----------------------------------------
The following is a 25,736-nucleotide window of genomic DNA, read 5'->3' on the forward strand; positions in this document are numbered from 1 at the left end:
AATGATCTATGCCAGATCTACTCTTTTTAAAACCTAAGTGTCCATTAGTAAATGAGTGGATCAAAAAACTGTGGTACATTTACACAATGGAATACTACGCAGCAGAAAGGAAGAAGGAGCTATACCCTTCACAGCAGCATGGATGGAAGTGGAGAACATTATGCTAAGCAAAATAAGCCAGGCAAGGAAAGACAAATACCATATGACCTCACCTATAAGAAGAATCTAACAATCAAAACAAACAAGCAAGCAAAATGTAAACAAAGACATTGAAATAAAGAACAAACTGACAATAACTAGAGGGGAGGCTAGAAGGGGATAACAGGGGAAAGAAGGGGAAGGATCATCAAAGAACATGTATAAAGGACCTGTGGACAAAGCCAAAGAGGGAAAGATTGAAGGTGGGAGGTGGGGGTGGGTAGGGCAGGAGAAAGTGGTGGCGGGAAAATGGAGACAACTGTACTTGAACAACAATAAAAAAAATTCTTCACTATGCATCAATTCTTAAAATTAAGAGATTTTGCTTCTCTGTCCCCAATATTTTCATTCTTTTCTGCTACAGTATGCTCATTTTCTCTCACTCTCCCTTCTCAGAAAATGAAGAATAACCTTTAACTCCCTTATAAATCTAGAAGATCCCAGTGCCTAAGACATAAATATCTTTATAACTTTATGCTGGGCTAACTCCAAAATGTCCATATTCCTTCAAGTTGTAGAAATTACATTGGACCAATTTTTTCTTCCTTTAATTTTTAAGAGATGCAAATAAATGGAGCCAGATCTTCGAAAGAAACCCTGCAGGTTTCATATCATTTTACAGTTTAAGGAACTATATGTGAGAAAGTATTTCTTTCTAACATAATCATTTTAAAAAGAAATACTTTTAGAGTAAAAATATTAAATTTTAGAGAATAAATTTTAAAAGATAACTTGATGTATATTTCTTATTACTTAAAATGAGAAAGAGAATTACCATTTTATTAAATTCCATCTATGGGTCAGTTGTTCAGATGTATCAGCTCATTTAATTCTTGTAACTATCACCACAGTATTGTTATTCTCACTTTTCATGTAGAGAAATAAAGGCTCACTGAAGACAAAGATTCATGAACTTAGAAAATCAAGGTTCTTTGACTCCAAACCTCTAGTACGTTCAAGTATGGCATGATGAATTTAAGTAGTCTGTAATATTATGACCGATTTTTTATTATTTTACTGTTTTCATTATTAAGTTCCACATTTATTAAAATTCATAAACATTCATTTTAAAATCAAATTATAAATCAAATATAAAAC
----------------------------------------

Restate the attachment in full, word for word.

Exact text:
The following is a 25,736-nucleotide window of genomic DNA, read 5'->3' on the forward strand; positions in this document are numbered from 1 at the left end:
AATGATCTATGCCAGATCTACTCTTTTTAAAACCTAAGTGTCCATTAGTAAATGAGTGGATCAAAAAACTGTGGTACATTTACACAATGGAATACTACGCAGCAGAAAGGAAGAAGGAGCTATACCCTTCACAGCAGCATGGATGGAAGTGGAGAACATTATGCTAAGCAAAATAAGCCAGGCAAGGAAAGACAAATACCATATGACCTCACCTATAAGAAGAATCTAACAATCAAAACAAACAAGCAAGCAAAATGTAAACAAAGACATTGAAATAAAGAACAAACTGACAATAACTAGAGGGGAGGCTAGAAGGGGATAACAGGGGAAAGAAGGGGAAGGATCATCAAAGAACATGTATAAAGGACCTGTGGACAAAGCCAAAGAGGGAAAGATTGAAGGTGGGAGGTGGGGGTGGGTAGGGCAGGAGAAAGTGGTGGCGGGAAAATGGAGACAACTGTACTTGAACAACAATAAAAAAAATTCTTCACTATGCATCAATTCTTAAAATTAAGAGATTTTGCTTCTCTGTCCCCAATATTTTCATTCTTTTCTGCTACAGTATGCTCATTTTCTCTCACTCTCCCTTCTCAGAAAATGAAGAATAACCTTTAACTCCCTTATAAATCTAGAAGATCCCAGTGCCTAAGACATAAATATCTTTATAACTTTATGCTGGGCTAACTCCAAAATGTCCATATTCCTTCAAGTTGTAGAAATTACATTGGACCAATTTTTTCTTCCTTTAATTTTTAAGAGATGCAAATAAATGGAGCCAGATCTTCGAAAGAAACCCTGCAGGTTTCATATCATTTTACAGTTTAAGGAACTATATGTGAGAAAGTATTTCTTTCTAACATAATCATTTTAAAAAGAAATACTTTTAGAGTAAAAATATTAAATTTTAGAGAATAAATTTTAAAAGATAACTTGATGTATATTTCTTATTACTTAAAATGAGAAAGAGAATTACCATTTTATTAAATTCCATCTATGGGTCAGTTGTTCAGATGTATCAGCTCATTTAATTCTTGTAACTATCACCACAGTATTGTTATTCTCACTTTTCATGTAGAGAAATAAAGGCTCACTGAAGACAAAGATTCATGAACTTAGAAAATCAAGGTTCTTTGACTCCAAACCTCTAGTACGTTCAAGTATGGCATGATGAATTTAAGTAGTCTGTAATATTATGACCGATTTTTTATTATTTTACTGTTTTCATTATTAAGTTCCACATTTATTAAAATTCATAAACATTCATTTTAAAATCAAATTATAAATCAAATATAAAAC